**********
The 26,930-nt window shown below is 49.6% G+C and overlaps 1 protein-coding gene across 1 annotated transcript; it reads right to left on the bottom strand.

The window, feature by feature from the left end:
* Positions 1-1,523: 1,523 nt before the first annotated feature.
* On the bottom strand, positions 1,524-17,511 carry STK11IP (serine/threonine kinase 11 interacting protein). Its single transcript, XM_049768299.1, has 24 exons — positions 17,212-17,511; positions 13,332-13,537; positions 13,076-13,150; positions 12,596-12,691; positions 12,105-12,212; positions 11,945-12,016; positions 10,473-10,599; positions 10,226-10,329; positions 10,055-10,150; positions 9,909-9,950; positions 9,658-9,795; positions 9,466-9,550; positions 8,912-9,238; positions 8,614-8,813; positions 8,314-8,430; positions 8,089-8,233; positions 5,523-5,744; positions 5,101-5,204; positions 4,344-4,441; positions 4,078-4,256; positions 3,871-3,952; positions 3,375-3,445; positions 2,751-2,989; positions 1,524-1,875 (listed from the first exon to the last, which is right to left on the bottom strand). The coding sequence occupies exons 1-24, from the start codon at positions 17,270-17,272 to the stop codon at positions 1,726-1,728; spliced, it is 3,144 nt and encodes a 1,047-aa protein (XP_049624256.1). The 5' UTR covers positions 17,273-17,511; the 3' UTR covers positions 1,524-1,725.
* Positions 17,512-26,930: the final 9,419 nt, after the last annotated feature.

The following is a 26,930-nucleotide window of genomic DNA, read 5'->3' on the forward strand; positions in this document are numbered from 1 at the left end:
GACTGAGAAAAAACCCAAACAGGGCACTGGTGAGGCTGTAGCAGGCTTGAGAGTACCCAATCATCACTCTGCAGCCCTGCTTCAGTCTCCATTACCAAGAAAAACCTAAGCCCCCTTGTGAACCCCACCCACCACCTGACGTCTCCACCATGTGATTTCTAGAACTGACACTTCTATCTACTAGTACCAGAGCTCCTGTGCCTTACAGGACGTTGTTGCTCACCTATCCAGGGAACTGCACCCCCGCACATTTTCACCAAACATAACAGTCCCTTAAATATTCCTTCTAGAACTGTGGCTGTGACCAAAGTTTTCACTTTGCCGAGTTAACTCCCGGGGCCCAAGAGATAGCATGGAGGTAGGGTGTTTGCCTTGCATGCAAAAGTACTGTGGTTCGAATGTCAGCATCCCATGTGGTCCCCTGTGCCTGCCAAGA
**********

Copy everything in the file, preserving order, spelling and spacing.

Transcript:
The 26,930-nt window shown below is 49.6% G+C and overlaps 1 protein-coding gene across 1 annotated transcript; it reads right to left on the bottom strand.

The window, feature by feature from the left end:
* Positions 1-1,523: 1,523 nt before the first annotated feature.
* On the bottom strand, positions 1,524-17,511 carry STK11IP (serine/threonine kinase 11 interacting protein). Its single transcript, XM_049768299.1, has 24 exons — positions 17,212-17,511; positions 13,332-13,537; positions 13,076-13,150; positions 12,596-12,691; positions 12,105-12,212; positions 11,945-12,016; positions 10,473-10,599; positions 10,226-10,329; positions 10,055-10,150; positions 9,909-9,950; positions 9,658-9,795; positions 9,466-9,550; positions 8,912-9,238; positions 8,614-8,813; positions 8,314-8,430; positions 8,089-8,233; positions 5,523-5,744; positions 5,101-5,204; positions 4,344-4,441; positions 4,078-4,256; positions 3,871-3,952; positions 3,375-3,445; positions 2,751-2,989; positions 1,524-1,875 (listed from the first exon to the last, which is right to left on the bottom strand). The coding sequence occupies exons 1-24, from the start codon at positions 17,270-17,272 to the stop codon at positions 1,726-1,728; spliced, it is 3,144 nt and encodes a 1,047-aa protein (XP_049624256.1). The 5' UTR covers positions 17,273-17,511; the 3' UTR covers positions 1,524-1,725.
* Positions 17,512-26,930: the final 9,419 nt, after the last annotated feature.

The following is a 26,930-nucleotide window of genomic DNA, read 5'->3' on the forward strand; positions in this document are numbered from 1 at the left end:
GACTGAGAAAAAACCCAAACAGGGCACTGGTGAGGCTGTAGCAGGCTTGAGAGTACCCAATCATCACTCTGCAGCCCTGCTTCAGTCTCCATTACCAAGAAAAACCTAAGCCCCCTTGTGAACCCCACCCACCACCTGACGTCTCCACCATGTGATTTCTAGAACTGACACTTCTATCTACTAGTACCAGAGCTCCTGTGCCTTACAGGACGTTGTTGCTCACCTATCCAGGGAACTGCACCCCCGCACATTTTCACCAAACATAACAGTCCCTTAAATATTCCTTCTAGAACTGTGGCTGTGACCAAAGTTTTCACTTTGCCGAGTTAACTCCCGGGGCCCAAGAGATAGCATGGAGGTAGGGTGTTTGCCTTGCATGCAAAAGTACTGTGGTTCGAATGTCAGCATCCCATGTGGTCCCCTGTGCCTGCCAAGA